He remembered going into the supermarket that day and seeing Shirley for the first time. It wasn't love at first sight, or even lust at first sight: but even in her unflattering work clothes, and with her hair worn simply and without make-up ... there was something ... He was ready: he'd been out of a relationship for quite a while, and as he'd told her, that wasn't on his shopping list! But she was nice, and natural, and he'd decided that day that he would take a chance. Who knew that she'd remember him, or better still, that she was a fan! But he wasn't going to rush: he'd wait a week or two to see how the wind blew. What he hadn't anticipated was that he found himself wanting to go in there every day to see her, and that it had taken a lot of self-control not to! But now the deed was done ... he was going to get to know her better, and perhaps his life was about to take another, positive, turn!
Shirley wasn't expecting to see Neil on Thursday; although she thought that he might ring, as he said he would; but he appeared in the store at just before four-thirty again. He found the checkout that she was working on and stood nearby until she saw him, then he pointed to himself and then held up five fingers. Shirley nodded in acknowledgement. Neil grabbed a basket and then filled it with items selected almost at random and he got back to her checkout as her customer was filling the last bag load. Standing in front of her, he unloaded the basket.
"Is there something wrong?" she asked him.
"No, I just wanted to see you and have a quick word ... coffee?" Shirley smiled and nodded:
"A very unusual basket you have there, Mr Anthony, if you don't mind me saying so!"
"I know ... we really must stop meeting like this!" he said, as he bagged the items and as she handed him his receipt. "Shall I see you in the cafeteria!"
"All right! I won't be long!"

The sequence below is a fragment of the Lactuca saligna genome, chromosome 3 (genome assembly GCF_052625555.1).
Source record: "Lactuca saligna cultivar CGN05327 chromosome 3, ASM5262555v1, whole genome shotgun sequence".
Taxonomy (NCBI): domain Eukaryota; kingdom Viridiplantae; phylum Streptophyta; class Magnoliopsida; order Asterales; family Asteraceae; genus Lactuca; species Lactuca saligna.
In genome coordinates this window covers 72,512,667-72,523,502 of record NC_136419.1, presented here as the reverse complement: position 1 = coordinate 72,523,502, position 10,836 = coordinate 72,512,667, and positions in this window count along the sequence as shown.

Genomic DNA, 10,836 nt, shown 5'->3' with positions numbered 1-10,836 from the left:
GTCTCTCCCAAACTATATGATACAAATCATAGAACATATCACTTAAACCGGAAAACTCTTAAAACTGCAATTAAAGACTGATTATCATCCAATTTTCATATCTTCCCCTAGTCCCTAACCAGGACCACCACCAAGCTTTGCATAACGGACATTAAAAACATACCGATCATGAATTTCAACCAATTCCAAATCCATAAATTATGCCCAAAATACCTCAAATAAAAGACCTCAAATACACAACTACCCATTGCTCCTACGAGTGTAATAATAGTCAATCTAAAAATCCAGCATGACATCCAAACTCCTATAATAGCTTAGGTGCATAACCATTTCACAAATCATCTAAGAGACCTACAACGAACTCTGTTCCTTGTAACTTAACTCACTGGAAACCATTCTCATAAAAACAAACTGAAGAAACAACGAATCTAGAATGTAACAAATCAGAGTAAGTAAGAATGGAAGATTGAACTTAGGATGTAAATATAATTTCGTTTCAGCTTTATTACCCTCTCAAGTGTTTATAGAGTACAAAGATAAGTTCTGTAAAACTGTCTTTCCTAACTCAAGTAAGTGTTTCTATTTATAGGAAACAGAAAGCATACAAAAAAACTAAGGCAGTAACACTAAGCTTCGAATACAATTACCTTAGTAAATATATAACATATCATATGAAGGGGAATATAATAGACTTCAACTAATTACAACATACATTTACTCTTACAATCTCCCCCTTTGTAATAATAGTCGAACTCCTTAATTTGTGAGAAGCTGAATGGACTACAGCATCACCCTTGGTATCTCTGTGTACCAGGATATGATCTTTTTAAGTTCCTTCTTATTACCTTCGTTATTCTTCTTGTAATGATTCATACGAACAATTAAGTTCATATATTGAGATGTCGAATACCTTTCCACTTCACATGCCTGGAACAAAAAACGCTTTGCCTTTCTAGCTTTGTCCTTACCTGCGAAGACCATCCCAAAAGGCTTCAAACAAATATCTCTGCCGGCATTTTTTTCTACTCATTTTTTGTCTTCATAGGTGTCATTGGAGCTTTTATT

Shirley sat down opposite him.
"Thanks for the coffee! I thought you might ring tonight!"
"I was going to, but then I thought I'd pop over instead: I'm not a great fan of telephones; I prefer face-to-face conversations if possible. Phones have their uses, but don't you think that this is much better!"
" ... Mmm ... the only person I ever really talk to on the phone is my mother ... and that's usually better than having to go and see her! We get on okay, but she still treats me like a kid sometimes! At least on the phone I can make an excuse to hang up!"
"I also thought that I could ask you about tomorrow," he said, "What sort of food do you like?"
"I don't mind about the food ... just not one of those really posh places, please! I have a couple of nice dresses at home; but I won't have time to go out and get something new!"
" ... I wouldn't expect you to! I'm sure that whatever you choose will be fine ... I only planned to wear smart-casual. I think you go out to enjoy the food and the company; not to show off your fashion sense! I also need to know where you live, so I can pick you up."
" ... Well ... I don't have my car today, so if you wouldn't mind, you can run me home and see for yourself!"
"My pleasure! As soon as you've finished your drink!"
Neil drove a nice car, as she expected he would: black and shiny and German.